• two additional increments during the entire services Provided that the additional increments provided shall be in addition to the increments provided under clause (a) of Section 4;
  • free health care facility and insurance coverage to the single child till he attain the age of twenty years;
  • preference to single child in admission in all education institutions, including but not limited to Indian Institute of Management, All India Institute of Medical Science etc.;
  • free education up-to graduation level;
  • scholarship for higher studies in case of a girl child;
  • preference to single child in government jobs; and
  • such other benefits and incentives, as may be prescribed.

Section 6(Extension of incentive to general public): This section is divided into two clauses. The first clause deals with individuals adhering to two child norm, while the second clause deals with individuals having only one child.

The first clause is applicable to individuals who are not public servants and who by undergoing voluntary sterilization operation upon either the male or the female adheres to the two-child norm. The incentives that can be availed by such individuals are:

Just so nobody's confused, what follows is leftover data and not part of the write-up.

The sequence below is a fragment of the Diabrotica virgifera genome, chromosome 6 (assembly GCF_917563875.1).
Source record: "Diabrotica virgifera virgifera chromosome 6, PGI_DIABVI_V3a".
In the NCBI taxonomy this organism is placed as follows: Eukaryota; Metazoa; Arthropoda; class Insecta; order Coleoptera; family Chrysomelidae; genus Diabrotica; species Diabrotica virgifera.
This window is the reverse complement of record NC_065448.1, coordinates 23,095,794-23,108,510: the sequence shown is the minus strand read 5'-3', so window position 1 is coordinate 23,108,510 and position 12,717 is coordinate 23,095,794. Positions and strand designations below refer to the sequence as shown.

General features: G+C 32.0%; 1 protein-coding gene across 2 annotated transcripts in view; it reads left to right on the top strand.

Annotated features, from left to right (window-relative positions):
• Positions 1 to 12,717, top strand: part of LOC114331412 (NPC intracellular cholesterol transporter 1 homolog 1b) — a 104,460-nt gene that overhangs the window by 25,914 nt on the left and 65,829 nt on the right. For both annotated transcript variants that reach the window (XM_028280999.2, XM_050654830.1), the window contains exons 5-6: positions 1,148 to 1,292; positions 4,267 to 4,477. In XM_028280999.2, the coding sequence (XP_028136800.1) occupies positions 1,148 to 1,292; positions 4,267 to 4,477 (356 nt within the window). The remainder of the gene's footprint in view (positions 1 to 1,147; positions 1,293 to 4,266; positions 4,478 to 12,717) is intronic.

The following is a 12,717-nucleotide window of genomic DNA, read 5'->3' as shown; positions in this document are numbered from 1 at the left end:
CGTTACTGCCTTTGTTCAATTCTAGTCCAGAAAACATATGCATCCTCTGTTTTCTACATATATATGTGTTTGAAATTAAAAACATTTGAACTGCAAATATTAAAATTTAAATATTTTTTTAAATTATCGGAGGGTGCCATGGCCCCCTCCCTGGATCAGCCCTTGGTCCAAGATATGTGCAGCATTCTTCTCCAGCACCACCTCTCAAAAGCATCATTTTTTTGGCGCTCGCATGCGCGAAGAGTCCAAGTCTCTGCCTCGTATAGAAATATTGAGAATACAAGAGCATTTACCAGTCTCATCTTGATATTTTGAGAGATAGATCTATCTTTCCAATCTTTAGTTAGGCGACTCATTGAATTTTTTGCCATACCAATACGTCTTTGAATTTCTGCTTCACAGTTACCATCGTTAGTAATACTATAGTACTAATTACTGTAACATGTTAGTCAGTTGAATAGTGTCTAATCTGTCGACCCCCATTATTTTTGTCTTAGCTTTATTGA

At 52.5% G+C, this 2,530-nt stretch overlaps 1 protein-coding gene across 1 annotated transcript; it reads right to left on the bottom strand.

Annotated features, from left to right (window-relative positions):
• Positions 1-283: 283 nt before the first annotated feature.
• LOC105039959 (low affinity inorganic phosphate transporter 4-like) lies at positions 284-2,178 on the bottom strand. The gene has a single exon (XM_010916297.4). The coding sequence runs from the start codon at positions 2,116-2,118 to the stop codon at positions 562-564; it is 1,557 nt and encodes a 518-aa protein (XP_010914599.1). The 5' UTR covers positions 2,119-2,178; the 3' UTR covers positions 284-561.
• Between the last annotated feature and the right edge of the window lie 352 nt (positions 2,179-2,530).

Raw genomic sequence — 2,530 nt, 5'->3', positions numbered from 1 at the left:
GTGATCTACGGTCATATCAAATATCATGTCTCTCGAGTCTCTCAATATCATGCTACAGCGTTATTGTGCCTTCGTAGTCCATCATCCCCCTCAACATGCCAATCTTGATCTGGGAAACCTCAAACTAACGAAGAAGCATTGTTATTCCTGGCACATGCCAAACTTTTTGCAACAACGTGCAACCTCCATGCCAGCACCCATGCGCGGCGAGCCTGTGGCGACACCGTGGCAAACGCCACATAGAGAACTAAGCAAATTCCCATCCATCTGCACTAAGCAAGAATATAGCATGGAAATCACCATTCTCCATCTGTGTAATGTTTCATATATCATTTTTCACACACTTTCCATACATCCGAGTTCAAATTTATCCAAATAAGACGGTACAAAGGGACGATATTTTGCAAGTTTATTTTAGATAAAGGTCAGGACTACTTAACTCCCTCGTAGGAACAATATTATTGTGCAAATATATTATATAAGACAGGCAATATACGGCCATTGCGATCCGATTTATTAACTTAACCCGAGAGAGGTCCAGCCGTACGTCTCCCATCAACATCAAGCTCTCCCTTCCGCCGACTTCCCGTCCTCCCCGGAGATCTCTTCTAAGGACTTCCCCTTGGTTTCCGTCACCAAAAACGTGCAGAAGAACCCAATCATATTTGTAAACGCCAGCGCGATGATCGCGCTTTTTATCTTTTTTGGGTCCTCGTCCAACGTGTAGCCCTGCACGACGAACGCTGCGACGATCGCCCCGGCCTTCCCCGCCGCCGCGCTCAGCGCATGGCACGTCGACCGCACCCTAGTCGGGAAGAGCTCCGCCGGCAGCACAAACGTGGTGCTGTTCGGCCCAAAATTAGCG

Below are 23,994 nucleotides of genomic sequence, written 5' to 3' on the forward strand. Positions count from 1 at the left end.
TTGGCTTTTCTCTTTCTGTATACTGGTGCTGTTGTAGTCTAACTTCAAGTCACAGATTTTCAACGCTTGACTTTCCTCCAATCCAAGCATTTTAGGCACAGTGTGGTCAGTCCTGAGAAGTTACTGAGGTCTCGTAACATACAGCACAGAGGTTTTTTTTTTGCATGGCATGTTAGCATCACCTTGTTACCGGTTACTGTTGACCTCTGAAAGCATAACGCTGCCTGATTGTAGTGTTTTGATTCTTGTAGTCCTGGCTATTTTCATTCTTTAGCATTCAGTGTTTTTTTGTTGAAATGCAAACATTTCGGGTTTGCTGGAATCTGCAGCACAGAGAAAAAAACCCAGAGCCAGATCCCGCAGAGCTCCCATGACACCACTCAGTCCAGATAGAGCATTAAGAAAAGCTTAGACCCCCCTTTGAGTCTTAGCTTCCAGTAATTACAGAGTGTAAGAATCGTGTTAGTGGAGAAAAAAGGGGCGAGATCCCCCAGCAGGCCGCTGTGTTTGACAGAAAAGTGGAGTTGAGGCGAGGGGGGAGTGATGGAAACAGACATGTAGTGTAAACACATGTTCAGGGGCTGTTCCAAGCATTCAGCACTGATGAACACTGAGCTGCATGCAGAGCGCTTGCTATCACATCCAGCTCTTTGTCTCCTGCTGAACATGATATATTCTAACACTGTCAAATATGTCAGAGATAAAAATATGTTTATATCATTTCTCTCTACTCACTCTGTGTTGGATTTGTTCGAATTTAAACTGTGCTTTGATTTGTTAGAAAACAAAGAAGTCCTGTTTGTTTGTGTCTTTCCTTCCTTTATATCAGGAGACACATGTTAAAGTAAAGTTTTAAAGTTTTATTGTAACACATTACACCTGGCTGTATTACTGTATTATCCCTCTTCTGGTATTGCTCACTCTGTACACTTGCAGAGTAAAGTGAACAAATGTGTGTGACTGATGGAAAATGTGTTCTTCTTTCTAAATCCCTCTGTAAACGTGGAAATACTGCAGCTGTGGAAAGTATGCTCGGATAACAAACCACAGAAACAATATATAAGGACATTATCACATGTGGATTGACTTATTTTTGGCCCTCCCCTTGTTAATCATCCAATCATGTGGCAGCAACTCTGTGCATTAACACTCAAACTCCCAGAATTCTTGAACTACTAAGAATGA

• soft loan for construction or purchasing a house on nominal rates of interest, as may be prescribed;
  • rebate on charges for utilities such as water, electricity, water, house tax, as may be prescribed;
  • Maternity or as the case may be, paternity leave of 12 months, with full salary and allowances;
  • such other benefits and incentives, as may be prescribed.

The second clause is applicable to individuals who are not public servants and who have only one child and undergo voluntary sterilization operation upon either the male or the female. The incentives that can be availed by such individuals, in addition to incentives provided under the previous clause are:

  • free health care facility and insurance coverage to the single child till he attain the age of twenty years;
  • preference to single child in admission in all education institutions, including but not limited to Indian Institute of Management, All India Institute of Medical Science etc.;